I would caution teachers to make sure they have a clear sense of role and purpose before heading into this process. As teachers, we can indeed support students around social and emotional skills and development, we can absolutely build relationship with parents and families, and we can be members of the same community. However, teachers are not social workers, and they are not psychologists, and they are not therapists. If I were embarking on this process, I would make sure families and students had a clear understanding of my role and purpose, and that I knew how to redirect the family to appropriate resources if I saw or became involved with anything that went beyond the scope of my role as a teacher.

More importantly, Jill, I really appreciate this post as a reminder that relationships are so foundational to everything we do. Whether it's through home visits, school meetings, other activities or just conversations, it's so important that we develop understanding and empathy for our students.

Gwen Pescatore's picture
Gwen Pescatore
President Home & School Assoc, #ParentCamp Organizer, Co-Moderator #PTchat

A great share, Jill! Building those relationships and trust with not only the student but also their family is uber important. I know teachers need to prioritize who they need to visit - but how wonderful would it be for EVERY student to have their teacher visit them in their home?

There was a #PTchat a few years ago with Steve Constantino & Jimmy Casas on home visits. You can read the archive here:

Alex, I think you are right in that everyone needs to understand the purpose of the visit (before you step foot into the house), and they need to trust that you aren't going in to judge them.

Laura Lou's picture

Thank you for this well-written and thought-provoking article. I had never considered home visits as a tool educators would have in their tool box. And, although Jill here makes a strong case- based on her experience- for home visits, I must say, I strongly feel that home visits should NOT be a tool in the educator's tool box.

I think home visits by a teacher (or advisor) to a student's home reinforces the power dynamic between teachers and students, rather than attempt to break it down. Students and teachers need to maintain boundaries not only for the sake of the mental health and personal life of the teacher, but also to protect students from making the mistake of thinking that they have an 'in' with the friendly teacher to negotiate on their behalf with other teachers, or adjust grades, or be more tolerate of late papers. Think of an office employee's boss calling and inviting themself over to the employee's house to build a better interpersonal relationship and get a better understanding of the homelife of the employee. Or if a doctor suggested a home visit to better understand why her/his patient was obese? How would Jill respond if Angela's mom (the mom who made a feast for Jill and then asked her to pick lemons from the backyard tree) called her up and asked for lenience for her daughter on certain assignments, based on the offering of a meal? In reviewing the ethnic background posted on the Life Academy website, I must ask: are all of the families perceiving the home visits the way that teachers such as Jill are intending? Are the families viewing the home visit as a way to curry favour with the teacher for their daughter or son? In other words, would putting out a big spread for the teacher be a good bribe to give my child a leg up with the teacher? What happens if a parents says no? Teachers are authority figures that- with the swipe of a pen or the stroke of a keyboard- can make or break a student, and influence their future. Even the most recalcitrant parent would feel some pressure to agree to a home visit.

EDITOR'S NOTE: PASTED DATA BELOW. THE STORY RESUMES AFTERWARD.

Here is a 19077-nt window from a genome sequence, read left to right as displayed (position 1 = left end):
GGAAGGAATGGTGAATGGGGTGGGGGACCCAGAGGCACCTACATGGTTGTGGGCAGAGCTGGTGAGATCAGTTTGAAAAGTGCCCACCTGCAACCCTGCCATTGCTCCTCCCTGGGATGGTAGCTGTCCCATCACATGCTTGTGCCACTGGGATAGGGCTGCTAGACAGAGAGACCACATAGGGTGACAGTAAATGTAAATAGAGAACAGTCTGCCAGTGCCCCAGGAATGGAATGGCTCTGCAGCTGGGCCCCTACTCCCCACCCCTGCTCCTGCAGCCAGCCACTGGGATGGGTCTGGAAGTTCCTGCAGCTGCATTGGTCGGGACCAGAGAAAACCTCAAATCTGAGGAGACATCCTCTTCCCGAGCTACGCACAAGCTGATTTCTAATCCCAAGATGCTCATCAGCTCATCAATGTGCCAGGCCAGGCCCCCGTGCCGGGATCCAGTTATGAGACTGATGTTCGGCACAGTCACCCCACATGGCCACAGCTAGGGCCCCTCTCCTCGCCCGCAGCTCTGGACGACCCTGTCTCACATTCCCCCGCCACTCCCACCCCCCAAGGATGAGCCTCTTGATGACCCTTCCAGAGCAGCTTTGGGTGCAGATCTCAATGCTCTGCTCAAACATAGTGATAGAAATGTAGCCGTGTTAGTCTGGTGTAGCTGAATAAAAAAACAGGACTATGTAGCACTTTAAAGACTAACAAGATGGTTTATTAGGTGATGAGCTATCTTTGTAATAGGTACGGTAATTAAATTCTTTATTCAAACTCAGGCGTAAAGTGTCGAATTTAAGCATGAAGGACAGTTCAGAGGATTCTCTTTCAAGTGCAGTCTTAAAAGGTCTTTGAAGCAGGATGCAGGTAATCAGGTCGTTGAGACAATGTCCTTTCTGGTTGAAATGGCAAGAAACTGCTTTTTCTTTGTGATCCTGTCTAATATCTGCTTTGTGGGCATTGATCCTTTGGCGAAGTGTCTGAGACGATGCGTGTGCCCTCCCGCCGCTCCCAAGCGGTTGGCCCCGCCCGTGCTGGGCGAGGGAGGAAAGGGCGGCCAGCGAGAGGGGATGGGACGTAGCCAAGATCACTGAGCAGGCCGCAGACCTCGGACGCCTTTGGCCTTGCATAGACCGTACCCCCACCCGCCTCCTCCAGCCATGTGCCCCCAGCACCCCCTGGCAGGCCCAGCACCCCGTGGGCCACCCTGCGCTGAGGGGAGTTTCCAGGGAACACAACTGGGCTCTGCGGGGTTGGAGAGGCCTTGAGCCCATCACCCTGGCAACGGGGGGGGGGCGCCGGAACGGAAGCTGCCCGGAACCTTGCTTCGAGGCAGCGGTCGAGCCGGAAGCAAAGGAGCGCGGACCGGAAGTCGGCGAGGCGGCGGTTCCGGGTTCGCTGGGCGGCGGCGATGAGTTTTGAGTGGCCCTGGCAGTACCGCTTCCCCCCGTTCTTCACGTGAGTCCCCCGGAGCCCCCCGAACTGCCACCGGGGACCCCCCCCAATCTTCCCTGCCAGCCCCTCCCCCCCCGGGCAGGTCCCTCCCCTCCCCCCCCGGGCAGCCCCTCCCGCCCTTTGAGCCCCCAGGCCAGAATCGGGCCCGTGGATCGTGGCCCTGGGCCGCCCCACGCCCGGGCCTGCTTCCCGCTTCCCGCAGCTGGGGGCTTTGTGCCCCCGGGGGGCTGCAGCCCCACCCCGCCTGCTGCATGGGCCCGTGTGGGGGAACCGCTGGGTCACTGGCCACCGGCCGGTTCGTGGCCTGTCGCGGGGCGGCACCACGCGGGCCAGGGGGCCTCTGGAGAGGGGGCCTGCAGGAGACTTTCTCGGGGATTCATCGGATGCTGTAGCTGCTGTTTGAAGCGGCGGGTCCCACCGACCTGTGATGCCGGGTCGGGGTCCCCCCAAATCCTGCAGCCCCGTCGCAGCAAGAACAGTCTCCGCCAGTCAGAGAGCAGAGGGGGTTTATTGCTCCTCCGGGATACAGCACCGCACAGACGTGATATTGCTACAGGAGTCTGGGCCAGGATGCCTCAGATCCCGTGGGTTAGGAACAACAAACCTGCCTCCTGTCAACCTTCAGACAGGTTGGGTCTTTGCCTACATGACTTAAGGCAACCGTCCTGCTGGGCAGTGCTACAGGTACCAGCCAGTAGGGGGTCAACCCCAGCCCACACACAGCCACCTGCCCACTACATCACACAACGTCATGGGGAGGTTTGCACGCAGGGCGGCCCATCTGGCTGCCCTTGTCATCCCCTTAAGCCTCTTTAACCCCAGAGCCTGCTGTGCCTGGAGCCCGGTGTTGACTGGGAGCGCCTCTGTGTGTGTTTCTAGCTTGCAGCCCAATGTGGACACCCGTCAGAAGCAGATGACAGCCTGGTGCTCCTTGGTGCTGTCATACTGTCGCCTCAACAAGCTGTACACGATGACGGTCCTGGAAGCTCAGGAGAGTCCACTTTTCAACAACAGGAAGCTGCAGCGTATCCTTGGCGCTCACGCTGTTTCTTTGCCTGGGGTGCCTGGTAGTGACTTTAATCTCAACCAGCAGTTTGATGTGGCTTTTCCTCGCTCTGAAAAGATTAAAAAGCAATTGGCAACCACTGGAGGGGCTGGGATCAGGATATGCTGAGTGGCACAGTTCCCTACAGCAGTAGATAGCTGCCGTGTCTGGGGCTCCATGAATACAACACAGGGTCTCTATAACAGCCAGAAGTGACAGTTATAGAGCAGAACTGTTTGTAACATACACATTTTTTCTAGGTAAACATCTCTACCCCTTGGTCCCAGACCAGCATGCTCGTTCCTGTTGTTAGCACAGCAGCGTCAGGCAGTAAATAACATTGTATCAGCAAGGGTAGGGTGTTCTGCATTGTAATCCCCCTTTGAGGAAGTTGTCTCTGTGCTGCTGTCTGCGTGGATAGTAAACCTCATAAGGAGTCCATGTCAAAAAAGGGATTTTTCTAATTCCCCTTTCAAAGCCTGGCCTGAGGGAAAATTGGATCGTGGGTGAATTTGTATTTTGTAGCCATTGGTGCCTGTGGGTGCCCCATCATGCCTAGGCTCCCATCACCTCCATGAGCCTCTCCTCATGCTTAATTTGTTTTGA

As a previous commenter pointed out, most teachers are not trained in social work or counseling or psychology or anthropology, so having a teacher enter in to a private family home causes me some heart burn. What does a visiting teacher do if they see drug paraphenalia belonging to the student? What judgements are going? Will the teacher be more lenient with Payton because he has to compete for attention from his mother with his other siblings?